The pace of the spread of COVID-19 had slowed across America. Increases in daily fatal and confirmed cases are still about half what they were seven weeks ago. Nevertheless, 560,601 Americans have died, which is about 20% of the world’s total. Confirmed cases have reached 30,925,269, or about 25% of the global number. Hospitalizations, which had reached over 100,000 during the peak wave, dropped into the thousands. However, the U.S. Department of Health & Human Services reports they have begun to rise again in more than half the states.
The pace of the spread of the disease remains in part a race between vaccinations and the rising number of potentially dangerous variants. So far, 32% of the adult population has received at least one dose of vaccine and 18% are fully vaccinated. While the Pfizer and Moderna vaccines require two shots, the one from Johnson & Johnson requires just a single dose. According to The New York Times, 207,891,295 doses have been delivered in the United States and 165,053,746 of them have been administered.
Variants of the disease are among the dangers epidemiologist and public health officials worry about. At least one, first identified in the United Kingdom, could soon account for most new U.S. cases. This variant also could be more deadly. The Centers for Disease Control and Prevention (CDC) currently tracks three variants for the public. They have been found in all 50 states, and a number of other variants have emerged that the CDC does not report on to the public.
Additionally, much of the country has “opened up,” and this has caused worries that there will be a fourth wave of the disease. Just two weeks ago, the nation’s newspapers were filled with reports of large college parties in Florida with hundreds of people in close proximity without masks. More people flew over the Easter weekend than any other weekend since the start of the pandemic. This kind of activity has led to public health officials predicting that fourth wave.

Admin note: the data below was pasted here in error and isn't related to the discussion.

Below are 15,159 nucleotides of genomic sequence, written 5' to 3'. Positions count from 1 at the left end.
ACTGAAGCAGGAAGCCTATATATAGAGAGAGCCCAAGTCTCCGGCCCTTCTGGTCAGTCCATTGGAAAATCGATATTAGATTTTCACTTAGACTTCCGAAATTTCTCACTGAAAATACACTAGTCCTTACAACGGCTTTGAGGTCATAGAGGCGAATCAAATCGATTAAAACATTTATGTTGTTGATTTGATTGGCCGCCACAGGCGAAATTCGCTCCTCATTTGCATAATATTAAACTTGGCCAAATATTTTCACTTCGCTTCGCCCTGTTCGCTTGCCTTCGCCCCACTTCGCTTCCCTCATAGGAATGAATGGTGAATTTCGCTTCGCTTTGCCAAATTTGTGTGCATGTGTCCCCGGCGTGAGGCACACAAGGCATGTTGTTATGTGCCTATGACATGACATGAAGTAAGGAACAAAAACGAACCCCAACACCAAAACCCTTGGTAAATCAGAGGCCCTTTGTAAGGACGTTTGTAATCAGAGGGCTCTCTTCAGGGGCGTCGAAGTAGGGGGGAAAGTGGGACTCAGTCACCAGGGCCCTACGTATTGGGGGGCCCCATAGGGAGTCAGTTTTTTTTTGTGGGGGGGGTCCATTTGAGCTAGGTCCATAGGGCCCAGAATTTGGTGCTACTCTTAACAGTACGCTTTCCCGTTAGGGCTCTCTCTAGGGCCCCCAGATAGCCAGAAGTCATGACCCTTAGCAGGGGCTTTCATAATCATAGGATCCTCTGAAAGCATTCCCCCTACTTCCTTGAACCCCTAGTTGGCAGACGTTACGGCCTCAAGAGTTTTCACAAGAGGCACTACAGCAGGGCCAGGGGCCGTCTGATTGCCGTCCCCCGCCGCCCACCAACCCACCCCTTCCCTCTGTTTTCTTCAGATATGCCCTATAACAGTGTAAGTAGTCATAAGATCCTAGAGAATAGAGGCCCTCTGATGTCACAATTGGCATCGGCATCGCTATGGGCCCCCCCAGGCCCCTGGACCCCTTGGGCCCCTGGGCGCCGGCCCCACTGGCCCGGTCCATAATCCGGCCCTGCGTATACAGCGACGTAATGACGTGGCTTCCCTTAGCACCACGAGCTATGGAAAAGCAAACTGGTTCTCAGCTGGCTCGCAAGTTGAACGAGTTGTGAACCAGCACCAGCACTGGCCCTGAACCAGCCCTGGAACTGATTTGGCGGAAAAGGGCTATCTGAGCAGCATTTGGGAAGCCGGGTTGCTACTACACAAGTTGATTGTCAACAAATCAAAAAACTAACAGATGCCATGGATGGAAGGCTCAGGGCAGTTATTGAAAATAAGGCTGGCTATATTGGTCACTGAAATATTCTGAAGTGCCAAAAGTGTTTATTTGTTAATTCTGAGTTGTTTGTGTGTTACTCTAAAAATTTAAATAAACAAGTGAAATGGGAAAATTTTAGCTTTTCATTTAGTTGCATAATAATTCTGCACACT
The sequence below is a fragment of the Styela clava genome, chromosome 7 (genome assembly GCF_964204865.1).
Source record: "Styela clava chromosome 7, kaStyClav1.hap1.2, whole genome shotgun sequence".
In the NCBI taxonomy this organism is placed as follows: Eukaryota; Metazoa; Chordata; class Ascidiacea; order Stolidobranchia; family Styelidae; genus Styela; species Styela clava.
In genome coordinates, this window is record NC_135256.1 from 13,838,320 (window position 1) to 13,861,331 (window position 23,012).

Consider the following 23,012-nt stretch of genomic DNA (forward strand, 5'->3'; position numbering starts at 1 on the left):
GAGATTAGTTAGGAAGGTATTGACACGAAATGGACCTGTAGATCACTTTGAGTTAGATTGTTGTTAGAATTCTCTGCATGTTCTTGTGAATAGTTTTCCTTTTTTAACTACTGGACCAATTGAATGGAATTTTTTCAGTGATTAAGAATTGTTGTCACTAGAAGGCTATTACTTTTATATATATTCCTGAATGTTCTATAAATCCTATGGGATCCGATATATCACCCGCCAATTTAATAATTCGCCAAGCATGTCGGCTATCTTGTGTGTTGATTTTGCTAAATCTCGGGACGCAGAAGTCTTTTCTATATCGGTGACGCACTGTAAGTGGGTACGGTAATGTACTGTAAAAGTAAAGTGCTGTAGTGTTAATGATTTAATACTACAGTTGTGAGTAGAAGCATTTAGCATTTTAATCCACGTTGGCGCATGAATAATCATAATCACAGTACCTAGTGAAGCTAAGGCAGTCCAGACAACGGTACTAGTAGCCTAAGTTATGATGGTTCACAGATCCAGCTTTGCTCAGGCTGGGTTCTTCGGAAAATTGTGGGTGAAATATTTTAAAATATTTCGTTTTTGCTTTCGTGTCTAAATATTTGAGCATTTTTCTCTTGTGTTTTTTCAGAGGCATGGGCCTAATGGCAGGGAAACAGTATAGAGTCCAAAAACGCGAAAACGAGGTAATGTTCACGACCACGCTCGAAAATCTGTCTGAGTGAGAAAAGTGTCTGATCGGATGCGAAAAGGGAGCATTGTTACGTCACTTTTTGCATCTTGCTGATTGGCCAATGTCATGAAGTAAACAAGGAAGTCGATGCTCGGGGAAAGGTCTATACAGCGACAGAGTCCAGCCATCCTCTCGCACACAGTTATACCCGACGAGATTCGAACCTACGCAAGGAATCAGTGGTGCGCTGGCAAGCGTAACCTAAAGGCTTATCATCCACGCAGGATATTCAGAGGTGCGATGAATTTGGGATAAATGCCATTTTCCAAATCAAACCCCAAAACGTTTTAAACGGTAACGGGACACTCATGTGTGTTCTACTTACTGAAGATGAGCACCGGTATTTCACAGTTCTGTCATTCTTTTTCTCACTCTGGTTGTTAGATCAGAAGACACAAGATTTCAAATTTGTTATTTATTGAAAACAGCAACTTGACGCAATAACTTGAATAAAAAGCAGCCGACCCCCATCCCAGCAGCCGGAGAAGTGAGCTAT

Measuring cases per 100,000 people allows easier comparisons from place to place. When measured by the yardstick of new weekly cases per capita based on the average of the past seven days, Michigan is the state having the most difficulty, at 64 cases per 100,000. The next state is New Jersey at 49. Arkansas is at the other end of the spectrum with a figure of just five.
The Michigan county with the highest number is St. Clair. Its figure is 144. The county is located northeast of Detroit and across the St. Clair River from Canada. According to the U.S. Census Bureau, St. Clair County has a population of 159,128, and 91% of residents are white. The median household income in the county is $56,951, which is modestly below the national average. The 10.4% poverty rate is about the same.
Many other counties near the top of the list of new weekly cases per capita based on the average of the past seven days are also in Michigan. Figures are particularly high, compared to the national average, in Sanilac, Huron, Tuscola and Macomb counties. There is no tight cluster of counties with COVID-19 infection problems this severe anywhere else in the United States.